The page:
Switching teams didn’t seem to bother Turner in 2021, when he was traded midseason from the Nationals to the Dodgers. He hit .338/.385/.565 (.950 OPS) in 52 games after joining LA. But the higher expectations associated with his $300 million long-term Philies deal probably contribute to his struggles.
So, overall, what are the chances that healthy eight-year major league veteran Trea Turner is washed up at the age of 30? That he can’t handle the pressure of his new contract, and despite an extensive pre-Phillies superstar track record, that he is no longer a good hitter? I’d argue that the odds are infinitesimal.
It’s just a slump. It’s brutal, but Turner will snap out of it. Later this season broadcast graphics will compare his ugly early numbers to sparkling numbers after a certain date.
Just… hopefully that date is in May or early June. Because the Phils need help as soon as possible.
Ending on a more cheerful note, here are the best 46-game batting spans in the history of the Phillies franchise:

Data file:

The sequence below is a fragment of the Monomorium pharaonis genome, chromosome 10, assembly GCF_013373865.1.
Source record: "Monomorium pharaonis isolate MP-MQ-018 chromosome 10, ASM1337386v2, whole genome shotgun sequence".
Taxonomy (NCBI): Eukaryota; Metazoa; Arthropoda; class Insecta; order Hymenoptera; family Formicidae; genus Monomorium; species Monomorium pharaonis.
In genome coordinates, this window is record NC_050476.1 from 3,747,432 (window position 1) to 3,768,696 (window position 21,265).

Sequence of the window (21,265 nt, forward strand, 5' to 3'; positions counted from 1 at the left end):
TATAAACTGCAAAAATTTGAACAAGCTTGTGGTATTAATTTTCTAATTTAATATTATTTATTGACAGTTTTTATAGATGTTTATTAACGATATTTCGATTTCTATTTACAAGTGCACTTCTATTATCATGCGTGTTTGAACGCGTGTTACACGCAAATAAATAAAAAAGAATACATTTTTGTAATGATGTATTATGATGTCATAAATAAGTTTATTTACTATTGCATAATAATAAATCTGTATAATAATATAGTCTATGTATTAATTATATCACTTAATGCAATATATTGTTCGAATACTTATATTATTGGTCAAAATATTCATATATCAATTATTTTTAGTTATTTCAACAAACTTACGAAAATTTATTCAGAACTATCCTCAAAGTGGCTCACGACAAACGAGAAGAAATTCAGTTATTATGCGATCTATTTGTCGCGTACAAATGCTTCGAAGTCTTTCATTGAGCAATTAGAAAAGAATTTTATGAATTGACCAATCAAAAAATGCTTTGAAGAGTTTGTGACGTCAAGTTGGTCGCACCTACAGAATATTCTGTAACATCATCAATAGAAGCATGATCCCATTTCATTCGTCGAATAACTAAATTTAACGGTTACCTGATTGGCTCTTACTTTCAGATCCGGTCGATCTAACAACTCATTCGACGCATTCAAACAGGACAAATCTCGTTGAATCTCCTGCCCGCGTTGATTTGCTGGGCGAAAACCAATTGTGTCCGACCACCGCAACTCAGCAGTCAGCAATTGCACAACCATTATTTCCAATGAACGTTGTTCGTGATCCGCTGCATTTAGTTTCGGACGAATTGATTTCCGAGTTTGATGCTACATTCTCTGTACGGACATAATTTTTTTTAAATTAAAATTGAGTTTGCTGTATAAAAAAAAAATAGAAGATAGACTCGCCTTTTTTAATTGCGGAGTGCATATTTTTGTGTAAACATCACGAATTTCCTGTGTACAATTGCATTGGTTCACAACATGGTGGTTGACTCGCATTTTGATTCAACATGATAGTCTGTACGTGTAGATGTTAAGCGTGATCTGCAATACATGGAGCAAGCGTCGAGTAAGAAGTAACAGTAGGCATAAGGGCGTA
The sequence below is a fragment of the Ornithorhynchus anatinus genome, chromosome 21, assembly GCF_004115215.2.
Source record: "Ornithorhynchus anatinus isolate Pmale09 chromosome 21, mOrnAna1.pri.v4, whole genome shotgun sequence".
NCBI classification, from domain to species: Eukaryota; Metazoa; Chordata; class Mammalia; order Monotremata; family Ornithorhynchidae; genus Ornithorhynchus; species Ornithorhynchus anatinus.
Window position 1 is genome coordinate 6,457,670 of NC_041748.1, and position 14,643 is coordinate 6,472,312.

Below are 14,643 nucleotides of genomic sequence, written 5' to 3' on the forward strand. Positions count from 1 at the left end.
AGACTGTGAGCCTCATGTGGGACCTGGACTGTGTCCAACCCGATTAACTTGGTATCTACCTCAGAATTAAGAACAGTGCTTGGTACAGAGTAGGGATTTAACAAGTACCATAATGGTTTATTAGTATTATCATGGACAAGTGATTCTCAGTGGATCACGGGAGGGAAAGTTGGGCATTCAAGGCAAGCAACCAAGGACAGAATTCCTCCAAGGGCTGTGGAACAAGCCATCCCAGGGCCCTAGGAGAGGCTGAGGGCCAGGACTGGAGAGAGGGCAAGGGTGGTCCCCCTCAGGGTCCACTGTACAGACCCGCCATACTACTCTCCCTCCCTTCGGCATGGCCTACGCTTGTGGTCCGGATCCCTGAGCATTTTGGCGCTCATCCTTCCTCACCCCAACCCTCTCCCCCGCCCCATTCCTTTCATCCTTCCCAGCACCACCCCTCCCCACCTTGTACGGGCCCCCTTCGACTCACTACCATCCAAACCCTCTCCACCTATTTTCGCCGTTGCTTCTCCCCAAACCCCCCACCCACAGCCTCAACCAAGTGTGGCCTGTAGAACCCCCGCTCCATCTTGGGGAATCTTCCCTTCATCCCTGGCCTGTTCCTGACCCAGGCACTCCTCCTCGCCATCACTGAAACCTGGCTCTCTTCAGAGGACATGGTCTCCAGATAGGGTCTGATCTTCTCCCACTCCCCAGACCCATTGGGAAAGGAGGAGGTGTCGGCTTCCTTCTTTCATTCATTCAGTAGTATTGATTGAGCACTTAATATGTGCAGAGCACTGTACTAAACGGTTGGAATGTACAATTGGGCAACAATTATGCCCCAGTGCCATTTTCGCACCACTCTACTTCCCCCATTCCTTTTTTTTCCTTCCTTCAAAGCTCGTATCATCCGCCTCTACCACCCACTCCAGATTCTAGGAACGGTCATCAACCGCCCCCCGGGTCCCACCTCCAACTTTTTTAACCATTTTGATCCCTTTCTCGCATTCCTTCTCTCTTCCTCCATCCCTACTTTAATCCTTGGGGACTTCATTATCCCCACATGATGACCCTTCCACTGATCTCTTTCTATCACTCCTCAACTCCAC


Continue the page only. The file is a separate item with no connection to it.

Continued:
Ryan Howard in 46 games from 7.27.2006 through 9.13.2006:
.391/.509/.870 (1.379 OPS), 24 HR, 59 RBI
Mike Schmidt in 46 games from 5.28.1977 through 7.25.1977:
.342/.452/.807 (1.259 OPS), 20 HR, 42 RBI
Jim Thome in 46 games from 4.16.2004 through 6.17.2004:
.326/.435/.743 (1.178 OPS), 20 HR, 44 RBI
Dick Allen in 46 games from 5.14.1969 through 8.6.1969:
.318/.411/.712 (1.123 OPS), 20 HR, 36 RBI
Kyle Schwarber in 46 games from 5.30.2022 through 7.23.2022:
.232/.330/.605 (.935 OPS), 20 HR, 27 RBI
Chuck Klein in 46 games from 4.21.1930 through 6.16.1930:
.441/.486/.831 (1.317 OPS), 18 HR, 68 RBI
Lefty O’Doul in 46 games from 8.31.1929 through 5.7.1930:
.453/.514/.667 (1.181 OPS), 6 HR, 30 RBI
Milt Thompson in 46 games from 6.29.1987 through 8.25.1987:
.441/.462/.653 (1.114 OPS), 5 HR, 25 RBI, 18 SB
Exclusive new artwork from Dhwani Saraiya.
Kyle Schwarber’s grand slam on Saturday was the best moment of the Phillies’ season to-date.
Tweets of the week.
Never thought we’d see the day when the Phillies bullpen is the least of the team’s concerns: